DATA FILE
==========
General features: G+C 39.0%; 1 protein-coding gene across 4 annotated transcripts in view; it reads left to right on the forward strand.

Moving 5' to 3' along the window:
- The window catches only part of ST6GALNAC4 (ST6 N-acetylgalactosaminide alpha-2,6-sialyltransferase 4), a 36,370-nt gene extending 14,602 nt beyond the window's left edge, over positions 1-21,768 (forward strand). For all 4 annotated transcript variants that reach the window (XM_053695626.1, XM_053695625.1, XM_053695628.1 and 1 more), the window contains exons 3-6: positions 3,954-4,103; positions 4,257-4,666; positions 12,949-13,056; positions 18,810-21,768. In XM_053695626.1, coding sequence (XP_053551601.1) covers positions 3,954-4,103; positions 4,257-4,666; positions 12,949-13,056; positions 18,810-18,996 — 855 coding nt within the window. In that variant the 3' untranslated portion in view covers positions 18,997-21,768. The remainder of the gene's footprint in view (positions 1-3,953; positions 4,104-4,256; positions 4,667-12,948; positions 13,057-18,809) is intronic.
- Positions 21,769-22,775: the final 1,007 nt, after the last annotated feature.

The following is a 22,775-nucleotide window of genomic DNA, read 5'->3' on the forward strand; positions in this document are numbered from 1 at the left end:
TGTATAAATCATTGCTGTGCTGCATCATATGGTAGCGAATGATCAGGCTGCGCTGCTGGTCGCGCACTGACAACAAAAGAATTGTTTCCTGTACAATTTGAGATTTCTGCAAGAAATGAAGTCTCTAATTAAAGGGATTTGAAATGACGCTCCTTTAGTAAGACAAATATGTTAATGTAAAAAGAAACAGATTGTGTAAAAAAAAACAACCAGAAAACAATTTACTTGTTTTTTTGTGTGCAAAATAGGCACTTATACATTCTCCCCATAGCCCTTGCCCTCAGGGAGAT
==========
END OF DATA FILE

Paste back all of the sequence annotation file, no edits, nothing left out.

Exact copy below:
General features: G+C 39.0%; 1 protein-coding gene across 4 annotated transcripts in view; it reads left to right on the forward strand.

Moving 5' to 3' along the window:
- The window catches only part of ST6GALNAC4 (ST6 N-acetylgalactosaminide alpha-2,6-sialyltransferase 4), a 36,370-nt gene extending 14,602 nt beyond the window's left edge, over positions 1-21,768 (forward strand). For all 4 annotated transcript variants that reach the window (XM_053695626.1, XM_053695625.1, XM_053695628.1 and 1 more), the window contains exons 3-6: positions 3,954-4,103; positions 4,257-4,666; positions 12,949-13,056; positions 18,810-21,768. In XM_053695626.1, coding sequence (XP_053551601.1) covers positions 3,954-4,103; positions 4,257-4,666; positions 12,949-13,056; positions 18,810-18,996 — 855 coding nt within the window. In that variant the 3' untranslated portion in view covers positions 18,997-21,768. The remainder of the gene's footprint in view (positions 1-3,953; positions 4,104-4,256; positions 4,667-12,948; positions 13,057-18,809) is intronic.
- Positions 21,769-22,775: the final 1,007 nt, after the last annotated feature.

The following is a 22,775-nucleotide window of genomic DNA, read 5'->3' on the forward strand; positions in this document are numbered from 1 at the left end:
TGTATAAATCATTGCTGTGCTGCATCATATGGTAGCGAATGATCAGGCTGCGCTGCTGGTCGCGCACTGACAACAAAAGAATTGTTTCCTGTACAATTTGAGATTTCTGCAAGAAATGAAGTCTCTAATTAAAGGGATTTGAAATGACGCTCCTTTAGTAAGACAAATATGTTAATGTAAAAAGAAACAGATTGTGTAAAAAAAAACAACCAGAAAACAATTTACTTGTTTTTTTGTGTGCAAAATAGGCACTTATACATTCTCCCCATAGCCCTTGCCCTCAGGGAGAT